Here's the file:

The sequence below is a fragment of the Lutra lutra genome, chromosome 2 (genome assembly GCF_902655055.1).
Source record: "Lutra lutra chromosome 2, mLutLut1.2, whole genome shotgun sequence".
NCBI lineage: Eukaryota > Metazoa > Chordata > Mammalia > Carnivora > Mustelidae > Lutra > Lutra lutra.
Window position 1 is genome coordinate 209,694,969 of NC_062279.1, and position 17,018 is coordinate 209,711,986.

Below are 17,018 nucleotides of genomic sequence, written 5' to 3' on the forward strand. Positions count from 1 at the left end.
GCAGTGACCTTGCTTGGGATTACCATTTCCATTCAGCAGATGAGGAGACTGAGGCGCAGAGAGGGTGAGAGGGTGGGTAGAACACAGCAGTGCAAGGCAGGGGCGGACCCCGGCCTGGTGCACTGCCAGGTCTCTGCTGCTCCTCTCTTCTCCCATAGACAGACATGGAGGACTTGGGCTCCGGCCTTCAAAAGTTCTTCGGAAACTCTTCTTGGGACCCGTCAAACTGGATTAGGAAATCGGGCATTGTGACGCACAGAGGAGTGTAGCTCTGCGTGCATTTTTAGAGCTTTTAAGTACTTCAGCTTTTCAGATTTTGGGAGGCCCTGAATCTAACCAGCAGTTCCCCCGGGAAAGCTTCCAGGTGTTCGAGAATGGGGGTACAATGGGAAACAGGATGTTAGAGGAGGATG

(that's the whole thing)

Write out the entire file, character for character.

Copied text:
The sequence below is a fragment of the Lutra lutra genome, chromosome 2 (genome assembly GCF_902655055.1).
Source record: "Lutra lutra chromosome 2, mLutLut1.2, whole genome shotgun sequence".
NCBI lineage: Eukaryota > Metazoa > Chordata > Mammalia > Carnivora > Mustelidae > Lutra > Lutra lutra.
Window position 1 is genome coordinate 209,694,969 of NC_062279.1, and position 17,018 is coordinate 209,711,986.

Below are 17,018 nucleotides of genomic sequence, written 5' to 3' on the forward strand. Positions count from 1 at the left end.
GCAGTGACCTTGCTTGGGATTACCATTTCCATTCAGCAGATGAGGAGACTGAGGCGCAGAGAGGGTGAGAGGGTGGGTAGAACACAGCAGTGCAAGGCAGGGGCGGACCCCGGCCTGGTGCACTGCCAGGTCTCTGCTGCTCCTCTCTTCTCCCATAGACAGACATGGAGGACTTGGGCTCCGGCCTTCAAAAGTTCTTCGGAAACTCTTCTTGGGACCCGTCAAACTGGATTAGGAAATCGGGCATTGTGACGCACAGAGGAGTGTAGCTCTGCGTGCATTTTTAGAGCTTTTAAGTACTTCAGCTTTTCAGATTTTGGGAGGCCCTGAATCTAACCAGCAGTTCCCCCGGGAAAGCTTCCAGGTGTTCGAGAATGGGGGTACAATGGGAAACAGGATGTTAGAGGAGGATG